TIFFIN - The mounting cost of defending two lawsuits stemming from the proposed demolition of Seneca County's 1884 courthouse is bringing the county commissioners dangerously close to the state-mandated limit on spending for outside legal counsel.
The commissioners have set aside $100,000 to pay the Columbus law firm of Isaac, Brant, Ledman & Teetor and are scheduled to vote this morning on allocating $15,000 more.
By law, commissioners may not spend more for outside legal services than the county prosecutor's annual salary - in this case, $112,552.
"We're aware of that, and I know the lawyers are aware of it," County Commissioner Ben Nutter said yesterday.
"We want to stay within the legal parameters, and I guess I have to have faith in the fact they are doing things the way they are supposed to be done," Mr. Nutter said.
The meter began running in June when six Seneca County residents sued the board of commissioners in common pleas court alleging, among other things, that commissioners had breached the open-records and open-meetings laws in deciding to raze the vacant courthouse.
In September, The Blade filed a complaint with the Ohio Supreme Court alleging commissioners had failed to turn over e-mails and other public records the newspaper had requested.
County Administrator Cindy Keller said that as of yesterday, the county had paid $73,170.52 to the Columbus law firm for its work on the two cases. She said commissioners initially allocated $50,000 for legal expenses, increased that by another $50,000 on Oct. 4, and now may raise it by $15,000. Ms. Keller said their attorneys had recommended that amount.
County Prosecutor Ken Egbert, Jr., said he has informed and reminded commissioners of the spending limit laid out in the Ohio Revised Code, although he said the law allows the board to ask the common pleas court to authorize additional spending authority if the legal bills exceed his salary.
While Mr. Egbert acts as legal counsel to the commissioners, the board agreed 3-0 in June to hire Isaac, Brant, Ledman & Teetor to handle the courthouse lawsuit after discussing the matter with Mr. Egbert in executive session.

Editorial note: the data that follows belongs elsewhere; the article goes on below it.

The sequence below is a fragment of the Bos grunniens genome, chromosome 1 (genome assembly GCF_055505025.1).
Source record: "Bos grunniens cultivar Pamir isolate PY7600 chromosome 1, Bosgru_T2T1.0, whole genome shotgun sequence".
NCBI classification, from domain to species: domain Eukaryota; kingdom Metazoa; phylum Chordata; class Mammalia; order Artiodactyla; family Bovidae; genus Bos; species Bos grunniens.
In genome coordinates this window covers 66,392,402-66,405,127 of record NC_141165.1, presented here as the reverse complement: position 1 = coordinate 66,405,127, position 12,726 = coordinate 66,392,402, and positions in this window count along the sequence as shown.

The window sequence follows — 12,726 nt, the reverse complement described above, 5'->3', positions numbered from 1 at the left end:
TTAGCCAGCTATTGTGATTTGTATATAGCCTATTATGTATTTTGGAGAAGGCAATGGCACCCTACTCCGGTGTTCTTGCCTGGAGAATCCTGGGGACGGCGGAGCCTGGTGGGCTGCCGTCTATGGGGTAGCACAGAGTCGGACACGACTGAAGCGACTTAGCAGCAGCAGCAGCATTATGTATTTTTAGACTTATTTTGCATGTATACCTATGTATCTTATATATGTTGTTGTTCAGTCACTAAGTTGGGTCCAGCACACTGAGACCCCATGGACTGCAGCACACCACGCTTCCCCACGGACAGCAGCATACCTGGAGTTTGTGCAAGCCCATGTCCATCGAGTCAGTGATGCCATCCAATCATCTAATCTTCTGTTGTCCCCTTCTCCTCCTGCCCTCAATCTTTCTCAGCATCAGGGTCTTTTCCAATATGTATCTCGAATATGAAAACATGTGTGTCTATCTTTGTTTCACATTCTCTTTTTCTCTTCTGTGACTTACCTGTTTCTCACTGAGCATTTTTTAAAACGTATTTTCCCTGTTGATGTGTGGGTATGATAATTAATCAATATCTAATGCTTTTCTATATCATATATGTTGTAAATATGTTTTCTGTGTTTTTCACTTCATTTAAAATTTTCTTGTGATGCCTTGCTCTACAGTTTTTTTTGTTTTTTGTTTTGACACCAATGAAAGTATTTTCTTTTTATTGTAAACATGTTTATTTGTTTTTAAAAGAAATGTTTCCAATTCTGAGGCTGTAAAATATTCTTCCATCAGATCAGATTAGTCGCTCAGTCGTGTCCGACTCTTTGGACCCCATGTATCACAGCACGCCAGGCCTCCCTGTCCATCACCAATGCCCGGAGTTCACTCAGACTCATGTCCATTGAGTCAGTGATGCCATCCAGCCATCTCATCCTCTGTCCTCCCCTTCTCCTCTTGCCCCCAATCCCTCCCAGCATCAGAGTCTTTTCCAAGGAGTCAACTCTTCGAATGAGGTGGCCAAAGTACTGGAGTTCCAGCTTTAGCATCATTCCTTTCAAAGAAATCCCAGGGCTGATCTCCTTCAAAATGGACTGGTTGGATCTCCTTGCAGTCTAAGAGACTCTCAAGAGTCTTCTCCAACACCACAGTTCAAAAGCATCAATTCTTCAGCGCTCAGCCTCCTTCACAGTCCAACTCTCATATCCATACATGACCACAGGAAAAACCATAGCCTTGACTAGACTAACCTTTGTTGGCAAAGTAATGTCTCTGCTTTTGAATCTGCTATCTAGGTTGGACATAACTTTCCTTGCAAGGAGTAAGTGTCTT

Mr. Egbert, whose office employs four full-time and one part-time assistant prosecutors, said his workload would not have allowed him to take on the case without help. The prosecutor's office handles an average of 250 felony criminal cases a year and all juvenile cases, and represents county offices, boards, and the 15 townships.
"We certainly do have a lot of work to do. I don't mean to say I couldn't have handled it, but I couldn't have handled it by myself," Mr. Egbert said.
Nancy Cook, one of the six county residents who sued commissioners, said the group has long felt Mr. Egbert should be representing commissioners.
She questioned Mr. Egbert at Monday's commissioners' meeting about why he was not representing the county when legal expenses had already topped $70,000.
"He said, 'Well the commissioners voted to not have me do it,' and I said, 'Well, I'm going to tell you right now if the commissioners voted for you not to do it, you should have stood up to the plate and said I'm going to do it. It's my job and I was elected to do it,'•'' Mrs. Cook recalled.
Commissioner Mike Bridinger said Mr. Egbert had told them he was too busy to take on the lawsuit.
Mr. Nutter said he did not think Mr. Egbert's office had the staff or time to handle the lawsuit, which has become "very lengthy, very time-consuming."
"[His office] is just not big enough," he said.
"We're spending almost what his salary is on outside legal fees," Mr. Nutter said. "How could he possibly be equipped to handle this?"
Mr. Nutter said it was "not even irony that the people who are bringing lawsuits are trying to criticize that very spending. That may even be beyond being a hypocrite."
Mrs. Cook disagreed.
"The bottom line is they should never have hired those lawyers. The bottom line is Ken Egbert should have taken on that lawsuit," she said.
Contact Jennifer Feehan at: email@example.com, or 419-353-5972.